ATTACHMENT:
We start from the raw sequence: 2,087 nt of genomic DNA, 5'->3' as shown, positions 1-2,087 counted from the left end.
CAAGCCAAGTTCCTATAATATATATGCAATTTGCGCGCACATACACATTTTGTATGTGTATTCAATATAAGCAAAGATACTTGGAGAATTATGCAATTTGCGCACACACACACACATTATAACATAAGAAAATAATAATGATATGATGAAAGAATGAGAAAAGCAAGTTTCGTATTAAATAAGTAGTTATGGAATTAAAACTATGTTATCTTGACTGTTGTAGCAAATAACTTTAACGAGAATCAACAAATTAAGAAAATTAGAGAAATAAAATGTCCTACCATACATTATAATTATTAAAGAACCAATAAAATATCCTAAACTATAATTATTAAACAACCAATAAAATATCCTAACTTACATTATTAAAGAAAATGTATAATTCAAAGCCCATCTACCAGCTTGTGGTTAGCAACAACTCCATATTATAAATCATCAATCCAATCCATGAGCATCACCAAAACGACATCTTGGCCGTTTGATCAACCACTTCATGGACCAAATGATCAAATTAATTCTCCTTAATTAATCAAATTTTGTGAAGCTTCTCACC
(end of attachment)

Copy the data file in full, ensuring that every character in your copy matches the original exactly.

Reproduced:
We start from the raw sequence: 2,087 nt of genomic DNA, 5'->3' as shown, positions 1-2,087 counted from the left end.
CAAGCCAAGTTCCTATAATATATATGCAATTTGCGCGCACATACACATTTTGTATGTGTATTCAATATAAGCAAAGATACTTGGAGAATTATGCAATTTGCGCACACACACACACATTATAACATAAGAAAATAATAATGATATGATGAAAGAATGAGAAAAGCAAGTTTCGTATTAAATAAGTAGTTATGGAATTAAAACTATGTTATCTTGACTGTTGTAGCAAATAACTTTAACGAGAATCAACAAATTAAGAAAATTAGAGAAATAAAATGTCCTACCATACATTATAATTATTAAAGAACCAATAAAATATCCTAAACTATAATTATTAAACAACCAATAAAATATCCTAACTTACATTATTAAAGAAAATGTATAATTCAAAGCCCATCTACCAGCTTGTGGTTAGCAACAACTCCATATTATAAATCATCAATCCAATCCATGAGCATCACCAAAACGACATCTTGGCCGTTTGATCAACCACTTCATGGACCAAATGATCAAATTAATTCTCCTTAATTAATCAAATTTTGTGAAGCTTCTCACC